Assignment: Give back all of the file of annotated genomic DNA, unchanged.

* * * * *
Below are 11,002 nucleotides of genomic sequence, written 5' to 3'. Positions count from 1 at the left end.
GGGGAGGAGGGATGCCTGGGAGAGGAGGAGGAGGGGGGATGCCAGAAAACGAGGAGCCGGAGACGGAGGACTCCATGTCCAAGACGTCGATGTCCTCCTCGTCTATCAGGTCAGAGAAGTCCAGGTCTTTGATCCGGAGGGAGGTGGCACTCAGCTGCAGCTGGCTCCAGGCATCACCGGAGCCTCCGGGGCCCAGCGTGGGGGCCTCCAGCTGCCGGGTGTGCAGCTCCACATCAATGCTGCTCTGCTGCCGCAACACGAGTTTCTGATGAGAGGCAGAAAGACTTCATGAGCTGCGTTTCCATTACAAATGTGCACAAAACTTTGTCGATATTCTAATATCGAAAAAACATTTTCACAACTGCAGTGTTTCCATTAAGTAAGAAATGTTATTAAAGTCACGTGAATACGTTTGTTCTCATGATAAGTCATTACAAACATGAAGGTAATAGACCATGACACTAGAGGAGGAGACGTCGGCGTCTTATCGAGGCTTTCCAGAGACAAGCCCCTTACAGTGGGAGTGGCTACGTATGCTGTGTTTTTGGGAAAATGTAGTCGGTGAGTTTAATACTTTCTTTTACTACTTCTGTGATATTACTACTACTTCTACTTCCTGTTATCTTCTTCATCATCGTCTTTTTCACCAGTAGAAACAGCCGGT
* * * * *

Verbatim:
Below are 11,002 nucleotides of genomic sequence, written 5' to 3'. Positions count from 1 at the left end.
GGGGAGGAGGGATGCCTGGGAGAGGAGGAGGAGGGGGGATGCCAGAAAACGAGGAGCCGGAGACGGAGGACTCCATGTCCAAGACGTCGATGTCCTCCTCGTCTATCAGGTCAGAGAAGTCCAGGTCTTTGATCCGGAGGGAGGTGGCACTCAGCTGCAGCTGGCTCCAGGCATCACCGGAGCCTCCGGGGCCCAGCGTGGGGGCCTCCAGCTGCCGGGTGTGCAGCTCCACATCAATGCTGCTCTGCTGCCGCAACACGAGTTTCTGATGAGAGGCAGAAAGACTTCATGAGCTGCGTTTCCATTACAAATGTGCACAAAACTTTGTCGATATTCTAATATCGAAAAAACATTTTCACAACTGCAGTGTTTCCATTAAGTAAGAAATGTTATTAAAGTCACGTGAATACGTTTGTTCTCATGATAAGTCATTACAAACATGAAGGTAATAGACCATGACACTAGAGGAGGAGACGTCGGCGTCTTATCGAGGCTTTCCAGAGACAAGCCCCTTACAGTGGGAGTGGCTACGTATGCTGTGTTTTTGGGAAAATGTAGTCGGTGAGTTTAATACTTTCTTTTACTACTTCTGTGATATTACTACTACTTCTACTTCCTGTTATCTTCTTCATCATCGTCTTTTTCACCAGTAGAAACAGCCGGT